Music videoEdit

The song had a music video (directed by duo Godley & Creme) loosely based on Gjon Mili's 1944 short film Jammin' the Blues. Shot in black-and-white, the video depicts the band, accompanied by a pianist and string section, performing the song in a darkened ballroom as a man washes the floor-to-ceiling window behind them. Sting performs his part on upright bass rather than bass guitar.

The video was praised for its cinematography; MTV (1999), Rolling Stone (1993), and VH1 (2002) named it as one of the best music videos ever, placing it 16th, 61st, & 33rd in their respective top 100 lists. Daniel Pearl won the first MTV cinematography award for his work on the video.[16] Released in the early days of MTV, Every Breath You Take was one of the earliest videos to enter heavy rotation, a fact that significantly contributed to the popularity of the song. Pop star Richard Marx remembers that "The first video I watched over and over was Every Breath You Take. It was like seeing a Bergman film. Directors usually spelled out every word of the lyrics in a video, but this was the first video I knew that didn't do that. It was abstract." According to A&M co-founder Jeff Ayeroff, "[The video for] Every Breath You Take probably cost $75,000 to $100,000, and we sold over 5 million albums. With a good video, the return on your investment was phenomenal."[17]

ImpactEdit

"Every Breath You Take" was released as a single in 1983, with "Murder by Numbers", a composition by Andy Summers and Sting, on the B-side. "Every Breath You Take" reached the No. 1 spot in the United Kingdom, the United States, Canada, Israel, Ireland, and South Africa. In the 1983 Rolling Stone critics and readers poll, it was voted "Song of the Year".

LegacyEdit

"Every Breath You Take" quickly established itself as one of the most popular songs in The Police's repertoire, closing the band's performances before the encores in the Synchronicity Tour (1983–84) and later in The Police Reunion Tour (2007–08).

Sting performed the song at Live Aid at London's Wembley Stadium in 1985, with Phil Collins providing additional vocals, to an estimated global audience of 1.9 billion people watching the live broadcast. Sting performed it again, 20 years later, at Live 8.

In 1999, "Every Breath You Take" was listed as one of the Top 100 Songs of the Century by BMI.[18][19] In 2003, VH1 ranked the song the No. 2 greatest Break-up song of all time. And also as of 2003, Sting was still taking in an average of $2000 per day in royalties for the then 20-year-old song.[20]

The Police performed the song at their induction into the Rock and Roll Hall of Fame in 2003 with Gwen Stefani, Steven Tyler and John Mayer on backing vocals.

In 2007 Andy Summers called his photography book I'll Be Watching You: Inside The Police 1980–1983 after the lyrics of the song.

In October 2007, Sting was awarded a Million-Air certificate for 9 million airplays of "Every Breath You Take" at the BMI Awards show in London, with only Van Morrison's "Brown Eyed Girl" a close second at 8 million air plays.[21]

AccoladesEdit

  • "Every Breath You Take" has been ranked as the 94th best song of all time, as well as the third best song of 1983, in an aggregation of critics' lists at acclaimedmusic.net.
  • Rolling Stone magazine's list of the 500 Greatest Songs of All Time placed it at No. 84.
  • It is one of The Rock and Roll Hall of Fame's Songs that Shaped Rock and Roll.[22]
  • It ranked No. 25 on Billboard's Hot 100 All-Time Top Songs.[8]
  • In 1989, "Every Breath You Take" was voted No. 95 by Rolling Stone on its list of the "100 Best Singles of the Last 25 Years".
  • In 2001, the RIAA's Songs of the Century placed the song 44th (out of 365).
  • The song came in at No. 424 in Q's list of the "1001 Greatest Songs Ever" in 2003.
  • In 2004, "Every Breath You Take" was ranked No. 216 in WXPN's list of The 885 All-Time Greatest Songs.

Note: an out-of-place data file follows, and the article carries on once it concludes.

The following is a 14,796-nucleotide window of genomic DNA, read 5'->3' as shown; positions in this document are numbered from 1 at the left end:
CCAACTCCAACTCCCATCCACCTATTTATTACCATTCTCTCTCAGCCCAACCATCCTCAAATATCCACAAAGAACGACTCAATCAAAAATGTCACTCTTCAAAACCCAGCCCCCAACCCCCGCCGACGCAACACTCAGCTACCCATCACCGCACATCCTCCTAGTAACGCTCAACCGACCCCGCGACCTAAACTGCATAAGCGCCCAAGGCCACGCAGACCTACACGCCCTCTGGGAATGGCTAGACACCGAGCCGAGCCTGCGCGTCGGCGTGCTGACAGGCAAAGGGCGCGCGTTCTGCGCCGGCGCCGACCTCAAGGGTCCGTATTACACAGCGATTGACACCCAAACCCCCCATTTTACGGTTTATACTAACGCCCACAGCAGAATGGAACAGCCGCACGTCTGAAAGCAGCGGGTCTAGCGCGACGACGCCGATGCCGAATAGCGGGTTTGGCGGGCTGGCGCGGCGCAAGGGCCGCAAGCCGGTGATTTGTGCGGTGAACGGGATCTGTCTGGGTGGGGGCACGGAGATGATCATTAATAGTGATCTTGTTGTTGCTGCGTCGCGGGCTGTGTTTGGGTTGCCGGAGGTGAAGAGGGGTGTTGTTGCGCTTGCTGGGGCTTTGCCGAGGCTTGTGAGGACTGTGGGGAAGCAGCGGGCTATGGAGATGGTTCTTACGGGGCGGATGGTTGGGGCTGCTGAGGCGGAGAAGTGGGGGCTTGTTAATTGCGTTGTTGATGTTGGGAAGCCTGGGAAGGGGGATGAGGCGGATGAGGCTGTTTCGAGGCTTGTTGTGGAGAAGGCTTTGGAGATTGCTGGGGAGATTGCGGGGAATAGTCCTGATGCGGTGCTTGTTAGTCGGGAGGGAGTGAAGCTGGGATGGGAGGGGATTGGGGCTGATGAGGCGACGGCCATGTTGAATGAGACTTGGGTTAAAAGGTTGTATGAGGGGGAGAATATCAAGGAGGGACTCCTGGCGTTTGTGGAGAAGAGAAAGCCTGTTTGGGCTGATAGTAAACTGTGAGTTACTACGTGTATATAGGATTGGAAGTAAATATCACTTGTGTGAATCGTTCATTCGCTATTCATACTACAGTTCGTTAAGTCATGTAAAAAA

• In 2005, Blender ranked the song at No. 315 on its list of "The 500 Greatest Songs Since You Were Born".
  • In 2000, the song appeared at No. 42 on Rolling Stone's list of "100 Greatest Pop Songs", compiled by Rolling Stone and MTV music critics to rank songs released since The Beatles' breakthrough.
  • In 2015 "Every Breath You Take" topped the poll in ITV's "The Nation's Favourite 80s Number One" show.
  • VH1 ranked the song No. 46 on the "100 Greatest Songs of the 80s" countdown in its series The Greatest.

Track listingEdit

7": A&M / AM 117
  1. "Every Breath You Take" – 4:13
  2. "Murder by Numbers" – 4:31
2x7": A&M / AM 117
  1. "Every Breath You Take" – 4:13
  2. "Murder by Numbers" – 4:31
  1. "Man in a Suitcase" (Live) – 2:18
  2. "Truth Hits Everybody '83" – 3:34
  • Rare 2x7" single

PersonnelEdit

Charts and certificationsEdit

Samples, cover versions, and in popular cultureEdit

See alsoEdit

ReferencesEdit

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  3. ^ "The Concise Encyclopedia of American Radio - Google Books". Books.google.com. 
  4. ^ Lister, David, Pop ballads bite back in lyrical fashion, The Independent, 28 May 1994
  5. ^ According to Sting's former publisher Tom Bradley. "Writing a Super Hit" by David Hepworth, The Word No. 86, April 2010, p. 74
  6. ^ Billboard Year-End Hot 100 singles of 1983
  7. ^ "Archived copy". Archived from the original on 17 March 2010. Retrieved 2008-01-12. 
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  9. ^ Westbrook, Caroline (25 July 2015). "The Nation's Favourite 80s Number One: 12 more classic 80s chart-toppers which didn't make the cut". Metro. Retrieved 27 July 2015. 
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  11. ^ "Interview Date: May 1993". 
  12. ^ American Top 40 broadcast with Casey Kasem.
  13. ^ "Song Library: Every Breath You Take". BBC Radio 2. Retrieved 8 July 2009.  (Spoken in the second Sting audio clip.)
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  15. ^ a b "Interview Date: April 2000". 
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External linksEdit

Preceded by
"Electric Avenue" by Eddy Grant
Canadian "RPM" Singles Chart number-one single
2 July 1983 – 9 July 1983 (2 weeks)
Succeeded by
"I'm Still Standing" by Elton John
Preceded by
"Flashdance... What a Feeling" by Irene Cara
Canadian CHUM number-one single
18 June 1983 – 9 July 1983 (4 weeks)
Succeeded by
"Electric Avenue" by Eddy Grant
Preceded by
"Words" by F. R. David
Irish IRMA number one single
4 June 1983 – 25 June 1983 (4 weeks)
Succeeded by
"Baby Jane" by Rod Stewart
Preceded by
"Candy Girl" by New Edition
UK number one single
4 June 1983 - 25 June 1983 (4 weeks)
Preceded by
"Flashdance... What a Feeling" by Irene Cara
Billboard Hot 100 number one single
9 July 1983 – 27 August 1983 (8 weeks)
Succeeded by
"Sweet Dreams (Are Made of This)" by Eurythmics
Preceded by
"Rock of Ages" by Def Leppard
Billboard Mainstream Rock number one single
11 June 1983 – 6 August 1983 (9 weeks)
Succeeded by
"Other Arms" by Robert Plant